Hula Dance Information 




Home Hula Dance How To Hula Dancing Culture Hula Skirts Hula Dance Events Hula Dance News Contact Us



Hula Dance Terms

  Print This Page

 Add To Favorites

  hawaiian dance

Most Common Hula Dance Terms

There are innumerable hula dancing terms that are used regularly. The practice of hula dancing and its performance is the telling of a story. Therefore, any verbal words that are used to tell a story have a sister term that helps dancers to move in a way that reflects that word. What follows are some of the most common hula dancing terms that an individual needs to know to be able to dance.

hula dance terms

For instance, if you do not know what the word for "teacher" is, it takes a lot away from a hula lesson to keep jumping up, waving your arms and saying, "Hey Joe!" If you don't know what the word for "go" is, then the whole hula troupe could be stalled in the waiting room through a performance. So, you will find some of these terms simple and some more difficult. Our goal is to make you more comfortable and confident when you hear terms and dance.

Alaka'i - Teacher of Hula. Also, Kumu Hula

E makaukau? - Ready? Can also Be Emakaukau! meaning Ready!

Ha'ina (ha-ee-na) - Indicates final two verses. Also can mean "This is the end of my song." "This is the end of my tale."

Halau - School of Hula Instruction.

Hehi miomio - Step forward placing toe on surface then tap heel before doing same with other foot.

Ho`i - Exit chant for dancers

Hula Auana - The more common form of hula dancing taught today.  This dance is performed more for entertainment. It involved costumes that are used to enhance the dance, uses more specified body movements and hands. There are several types of instruments used for this type of hula.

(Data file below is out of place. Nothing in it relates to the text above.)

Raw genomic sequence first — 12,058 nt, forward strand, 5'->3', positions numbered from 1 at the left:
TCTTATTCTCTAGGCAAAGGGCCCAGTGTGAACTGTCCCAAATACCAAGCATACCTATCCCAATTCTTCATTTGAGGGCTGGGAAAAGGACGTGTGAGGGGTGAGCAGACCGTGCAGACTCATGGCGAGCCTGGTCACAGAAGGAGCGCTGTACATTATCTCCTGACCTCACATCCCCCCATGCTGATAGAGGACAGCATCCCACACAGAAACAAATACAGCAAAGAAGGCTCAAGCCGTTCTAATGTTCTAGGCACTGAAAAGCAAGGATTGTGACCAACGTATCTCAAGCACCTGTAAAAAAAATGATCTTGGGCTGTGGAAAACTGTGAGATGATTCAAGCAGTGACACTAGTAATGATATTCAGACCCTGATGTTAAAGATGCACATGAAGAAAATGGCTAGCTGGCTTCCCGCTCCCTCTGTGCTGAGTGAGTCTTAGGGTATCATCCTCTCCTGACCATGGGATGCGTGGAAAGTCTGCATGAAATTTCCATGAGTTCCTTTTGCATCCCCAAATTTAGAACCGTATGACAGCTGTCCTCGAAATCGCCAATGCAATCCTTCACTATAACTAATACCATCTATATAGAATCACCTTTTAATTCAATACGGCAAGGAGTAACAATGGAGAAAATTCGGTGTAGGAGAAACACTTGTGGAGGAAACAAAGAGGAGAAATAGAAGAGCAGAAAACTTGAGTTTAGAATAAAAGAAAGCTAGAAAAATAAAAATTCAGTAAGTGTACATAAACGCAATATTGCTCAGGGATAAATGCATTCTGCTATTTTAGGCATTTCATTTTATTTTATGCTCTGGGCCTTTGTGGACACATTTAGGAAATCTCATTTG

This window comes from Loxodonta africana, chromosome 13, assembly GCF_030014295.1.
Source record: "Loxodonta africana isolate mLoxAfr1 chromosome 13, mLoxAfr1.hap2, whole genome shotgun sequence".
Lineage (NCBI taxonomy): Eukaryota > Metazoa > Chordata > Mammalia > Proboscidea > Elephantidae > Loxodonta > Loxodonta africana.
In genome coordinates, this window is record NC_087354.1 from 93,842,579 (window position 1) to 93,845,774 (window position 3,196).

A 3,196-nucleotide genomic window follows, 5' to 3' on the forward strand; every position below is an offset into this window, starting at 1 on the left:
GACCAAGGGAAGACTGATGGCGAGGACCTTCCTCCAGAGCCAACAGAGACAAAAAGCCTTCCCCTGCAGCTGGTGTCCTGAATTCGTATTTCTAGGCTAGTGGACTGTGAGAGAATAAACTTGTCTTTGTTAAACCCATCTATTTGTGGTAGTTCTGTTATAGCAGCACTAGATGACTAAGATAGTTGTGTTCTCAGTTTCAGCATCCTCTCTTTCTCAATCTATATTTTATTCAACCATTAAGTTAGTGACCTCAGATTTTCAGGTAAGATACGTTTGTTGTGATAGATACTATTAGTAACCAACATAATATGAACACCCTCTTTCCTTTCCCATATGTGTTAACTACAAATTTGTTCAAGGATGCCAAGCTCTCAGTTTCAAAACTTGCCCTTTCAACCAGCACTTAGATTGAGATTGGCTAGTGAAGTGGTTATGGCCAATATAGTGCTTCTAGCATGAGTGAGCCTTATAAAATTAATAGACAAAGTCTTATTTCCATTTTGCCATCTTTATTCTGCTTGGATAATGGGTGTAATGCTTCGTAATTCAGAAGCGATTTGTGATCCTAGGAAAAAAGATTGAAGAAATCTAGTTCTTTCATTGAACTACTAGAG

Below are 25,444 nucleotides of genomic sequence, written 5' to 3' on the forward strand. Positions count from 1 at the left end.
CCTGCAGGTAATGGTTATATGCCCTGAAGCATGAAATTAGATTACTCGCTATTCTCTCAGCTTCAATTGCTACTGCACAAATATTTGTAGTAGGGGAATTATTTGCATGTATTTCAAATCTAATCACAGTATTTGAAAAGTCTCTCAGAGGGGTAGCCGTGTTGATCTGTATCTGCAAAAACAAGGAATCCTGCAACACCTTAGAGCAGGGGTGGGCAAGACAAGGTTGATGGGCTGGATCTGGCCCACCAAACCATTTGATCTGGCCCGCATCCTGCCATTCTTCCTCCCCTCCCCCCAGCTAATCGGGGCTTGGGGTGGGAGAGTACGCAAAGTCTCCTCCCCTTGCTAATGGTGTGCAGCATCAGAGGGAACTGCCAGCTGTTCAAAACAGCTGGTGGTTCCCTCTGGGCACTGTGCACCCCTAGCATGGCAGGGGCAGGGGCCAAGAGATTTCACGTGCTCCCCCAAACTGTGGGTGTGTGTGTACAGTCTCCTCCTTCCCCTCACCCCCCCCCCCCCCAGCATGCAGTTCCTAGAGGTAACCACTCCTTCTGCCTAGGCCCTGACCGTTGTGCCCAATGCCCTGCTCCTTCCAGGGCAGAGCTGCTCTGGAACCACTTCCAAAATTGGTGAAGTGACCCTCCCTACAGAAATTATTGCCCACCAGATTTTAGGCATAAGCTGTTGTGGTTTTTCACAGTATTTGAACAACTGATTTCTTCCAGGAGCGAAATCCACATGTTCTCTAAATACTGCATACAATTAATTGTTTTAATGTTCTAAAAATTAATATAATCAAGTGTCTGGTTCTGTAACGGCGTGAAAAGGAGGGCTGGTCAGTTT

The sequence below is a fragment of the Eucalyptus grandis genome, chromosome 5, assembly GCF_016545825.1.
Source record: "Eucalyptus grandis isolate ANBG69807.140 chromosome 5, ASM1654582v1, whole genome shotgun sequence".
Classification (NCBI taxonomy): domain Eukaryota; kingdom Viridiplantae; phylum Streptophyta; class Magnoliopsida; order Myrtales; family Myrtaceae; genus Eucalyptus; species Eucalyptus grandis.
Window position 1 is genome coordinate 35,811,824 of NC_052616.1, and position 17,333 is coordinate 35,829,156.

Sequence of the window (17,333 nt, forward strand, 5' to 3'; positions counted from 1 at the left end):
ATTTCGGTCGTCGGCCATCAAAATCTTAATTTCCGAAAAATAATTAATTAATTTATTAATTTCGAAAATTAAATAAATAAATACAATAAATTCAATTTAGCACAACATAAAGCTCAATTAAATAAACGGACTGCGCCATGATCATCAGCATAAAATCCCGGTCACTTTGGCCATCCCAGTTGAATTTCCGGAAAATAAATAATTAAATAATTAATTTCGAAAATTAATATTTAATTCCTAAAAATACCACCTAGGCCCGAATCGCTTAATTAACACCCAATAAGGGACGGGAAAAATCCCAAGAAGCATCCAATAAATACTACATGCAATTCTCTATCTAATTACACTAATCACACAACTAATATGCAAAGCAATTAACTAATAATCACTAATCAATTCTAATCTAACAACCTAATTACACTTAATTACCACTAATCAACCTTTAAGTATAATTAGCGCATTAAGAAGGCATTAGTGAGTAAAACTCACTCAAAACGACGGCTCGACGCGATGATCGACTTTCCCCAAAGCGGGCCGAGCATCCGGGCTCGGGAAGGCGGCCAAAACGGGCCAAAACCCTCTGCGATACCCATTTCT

Hula Haole - Hula influenced by Westerners

Hula noho - Hula performed while seated.

Hula Kahiko - Traditional, old-school hula. Teaches not only the hula but also the history and culture of Hawaii. This dance involved the lifestyle of the dancer and was performed as part of religious ceremonies. It involved percussion instruments, chanting and was story driven. The costumes were not made to enhance the dance but rather as part of the story being told. Required that students be dedicated, committed and follow specific rules to be able to learn and perform the dance.

Hula Holoholona [hoh' loh hoh loh' nah] - Hula where dancers imitate animals.

hula ho'on'n' [hoh' oh NAH' NAH'] - Any hula done for amusement.

hula p'iumauma [PAH' ee'(y)oo mau mah] - Chest slapping hula

Huli - The movement of turning

Iluna - Raising from the knees

Ilalo - Gently lowering oneself on the legs.

I luna - Up

I lalo - Down

Imua - Forward

Kala`au - Performance of hula using sticks.

Kawelu - Twice on each side

Kiki`i kua - Standing up then lowering the whole body back.

Kiki`i noho - Leaning back from the kneeling position.

Kolea - Quick three-step side to side hop/run, like a bird hunting food..

Kaholo Koloa - Waddling like a duck.

Kaholoholo - Waddling like a duck twice.

Kuhi no ka lima, hele no ka maka - The translation for this phrase can be looked up, however the literal meaning is to keep the eyes focused on the hands.

Kupea - Anklets worn by male dancers

Lele - Side step

Lewa - Tilting the hips outward during sway.

Maewa - Regular Hip Sway

Pa! - Command made by instructor means "begin dancing."

Palua - Double Time

Pau - Finished, No more.

Po`ohiwi ka`a - Rolling on the floor on one shoulder then landing in a position with one knee on the ground and foot of other knee on the floor.


by Hula Jack -

Back to Top

Hula Dance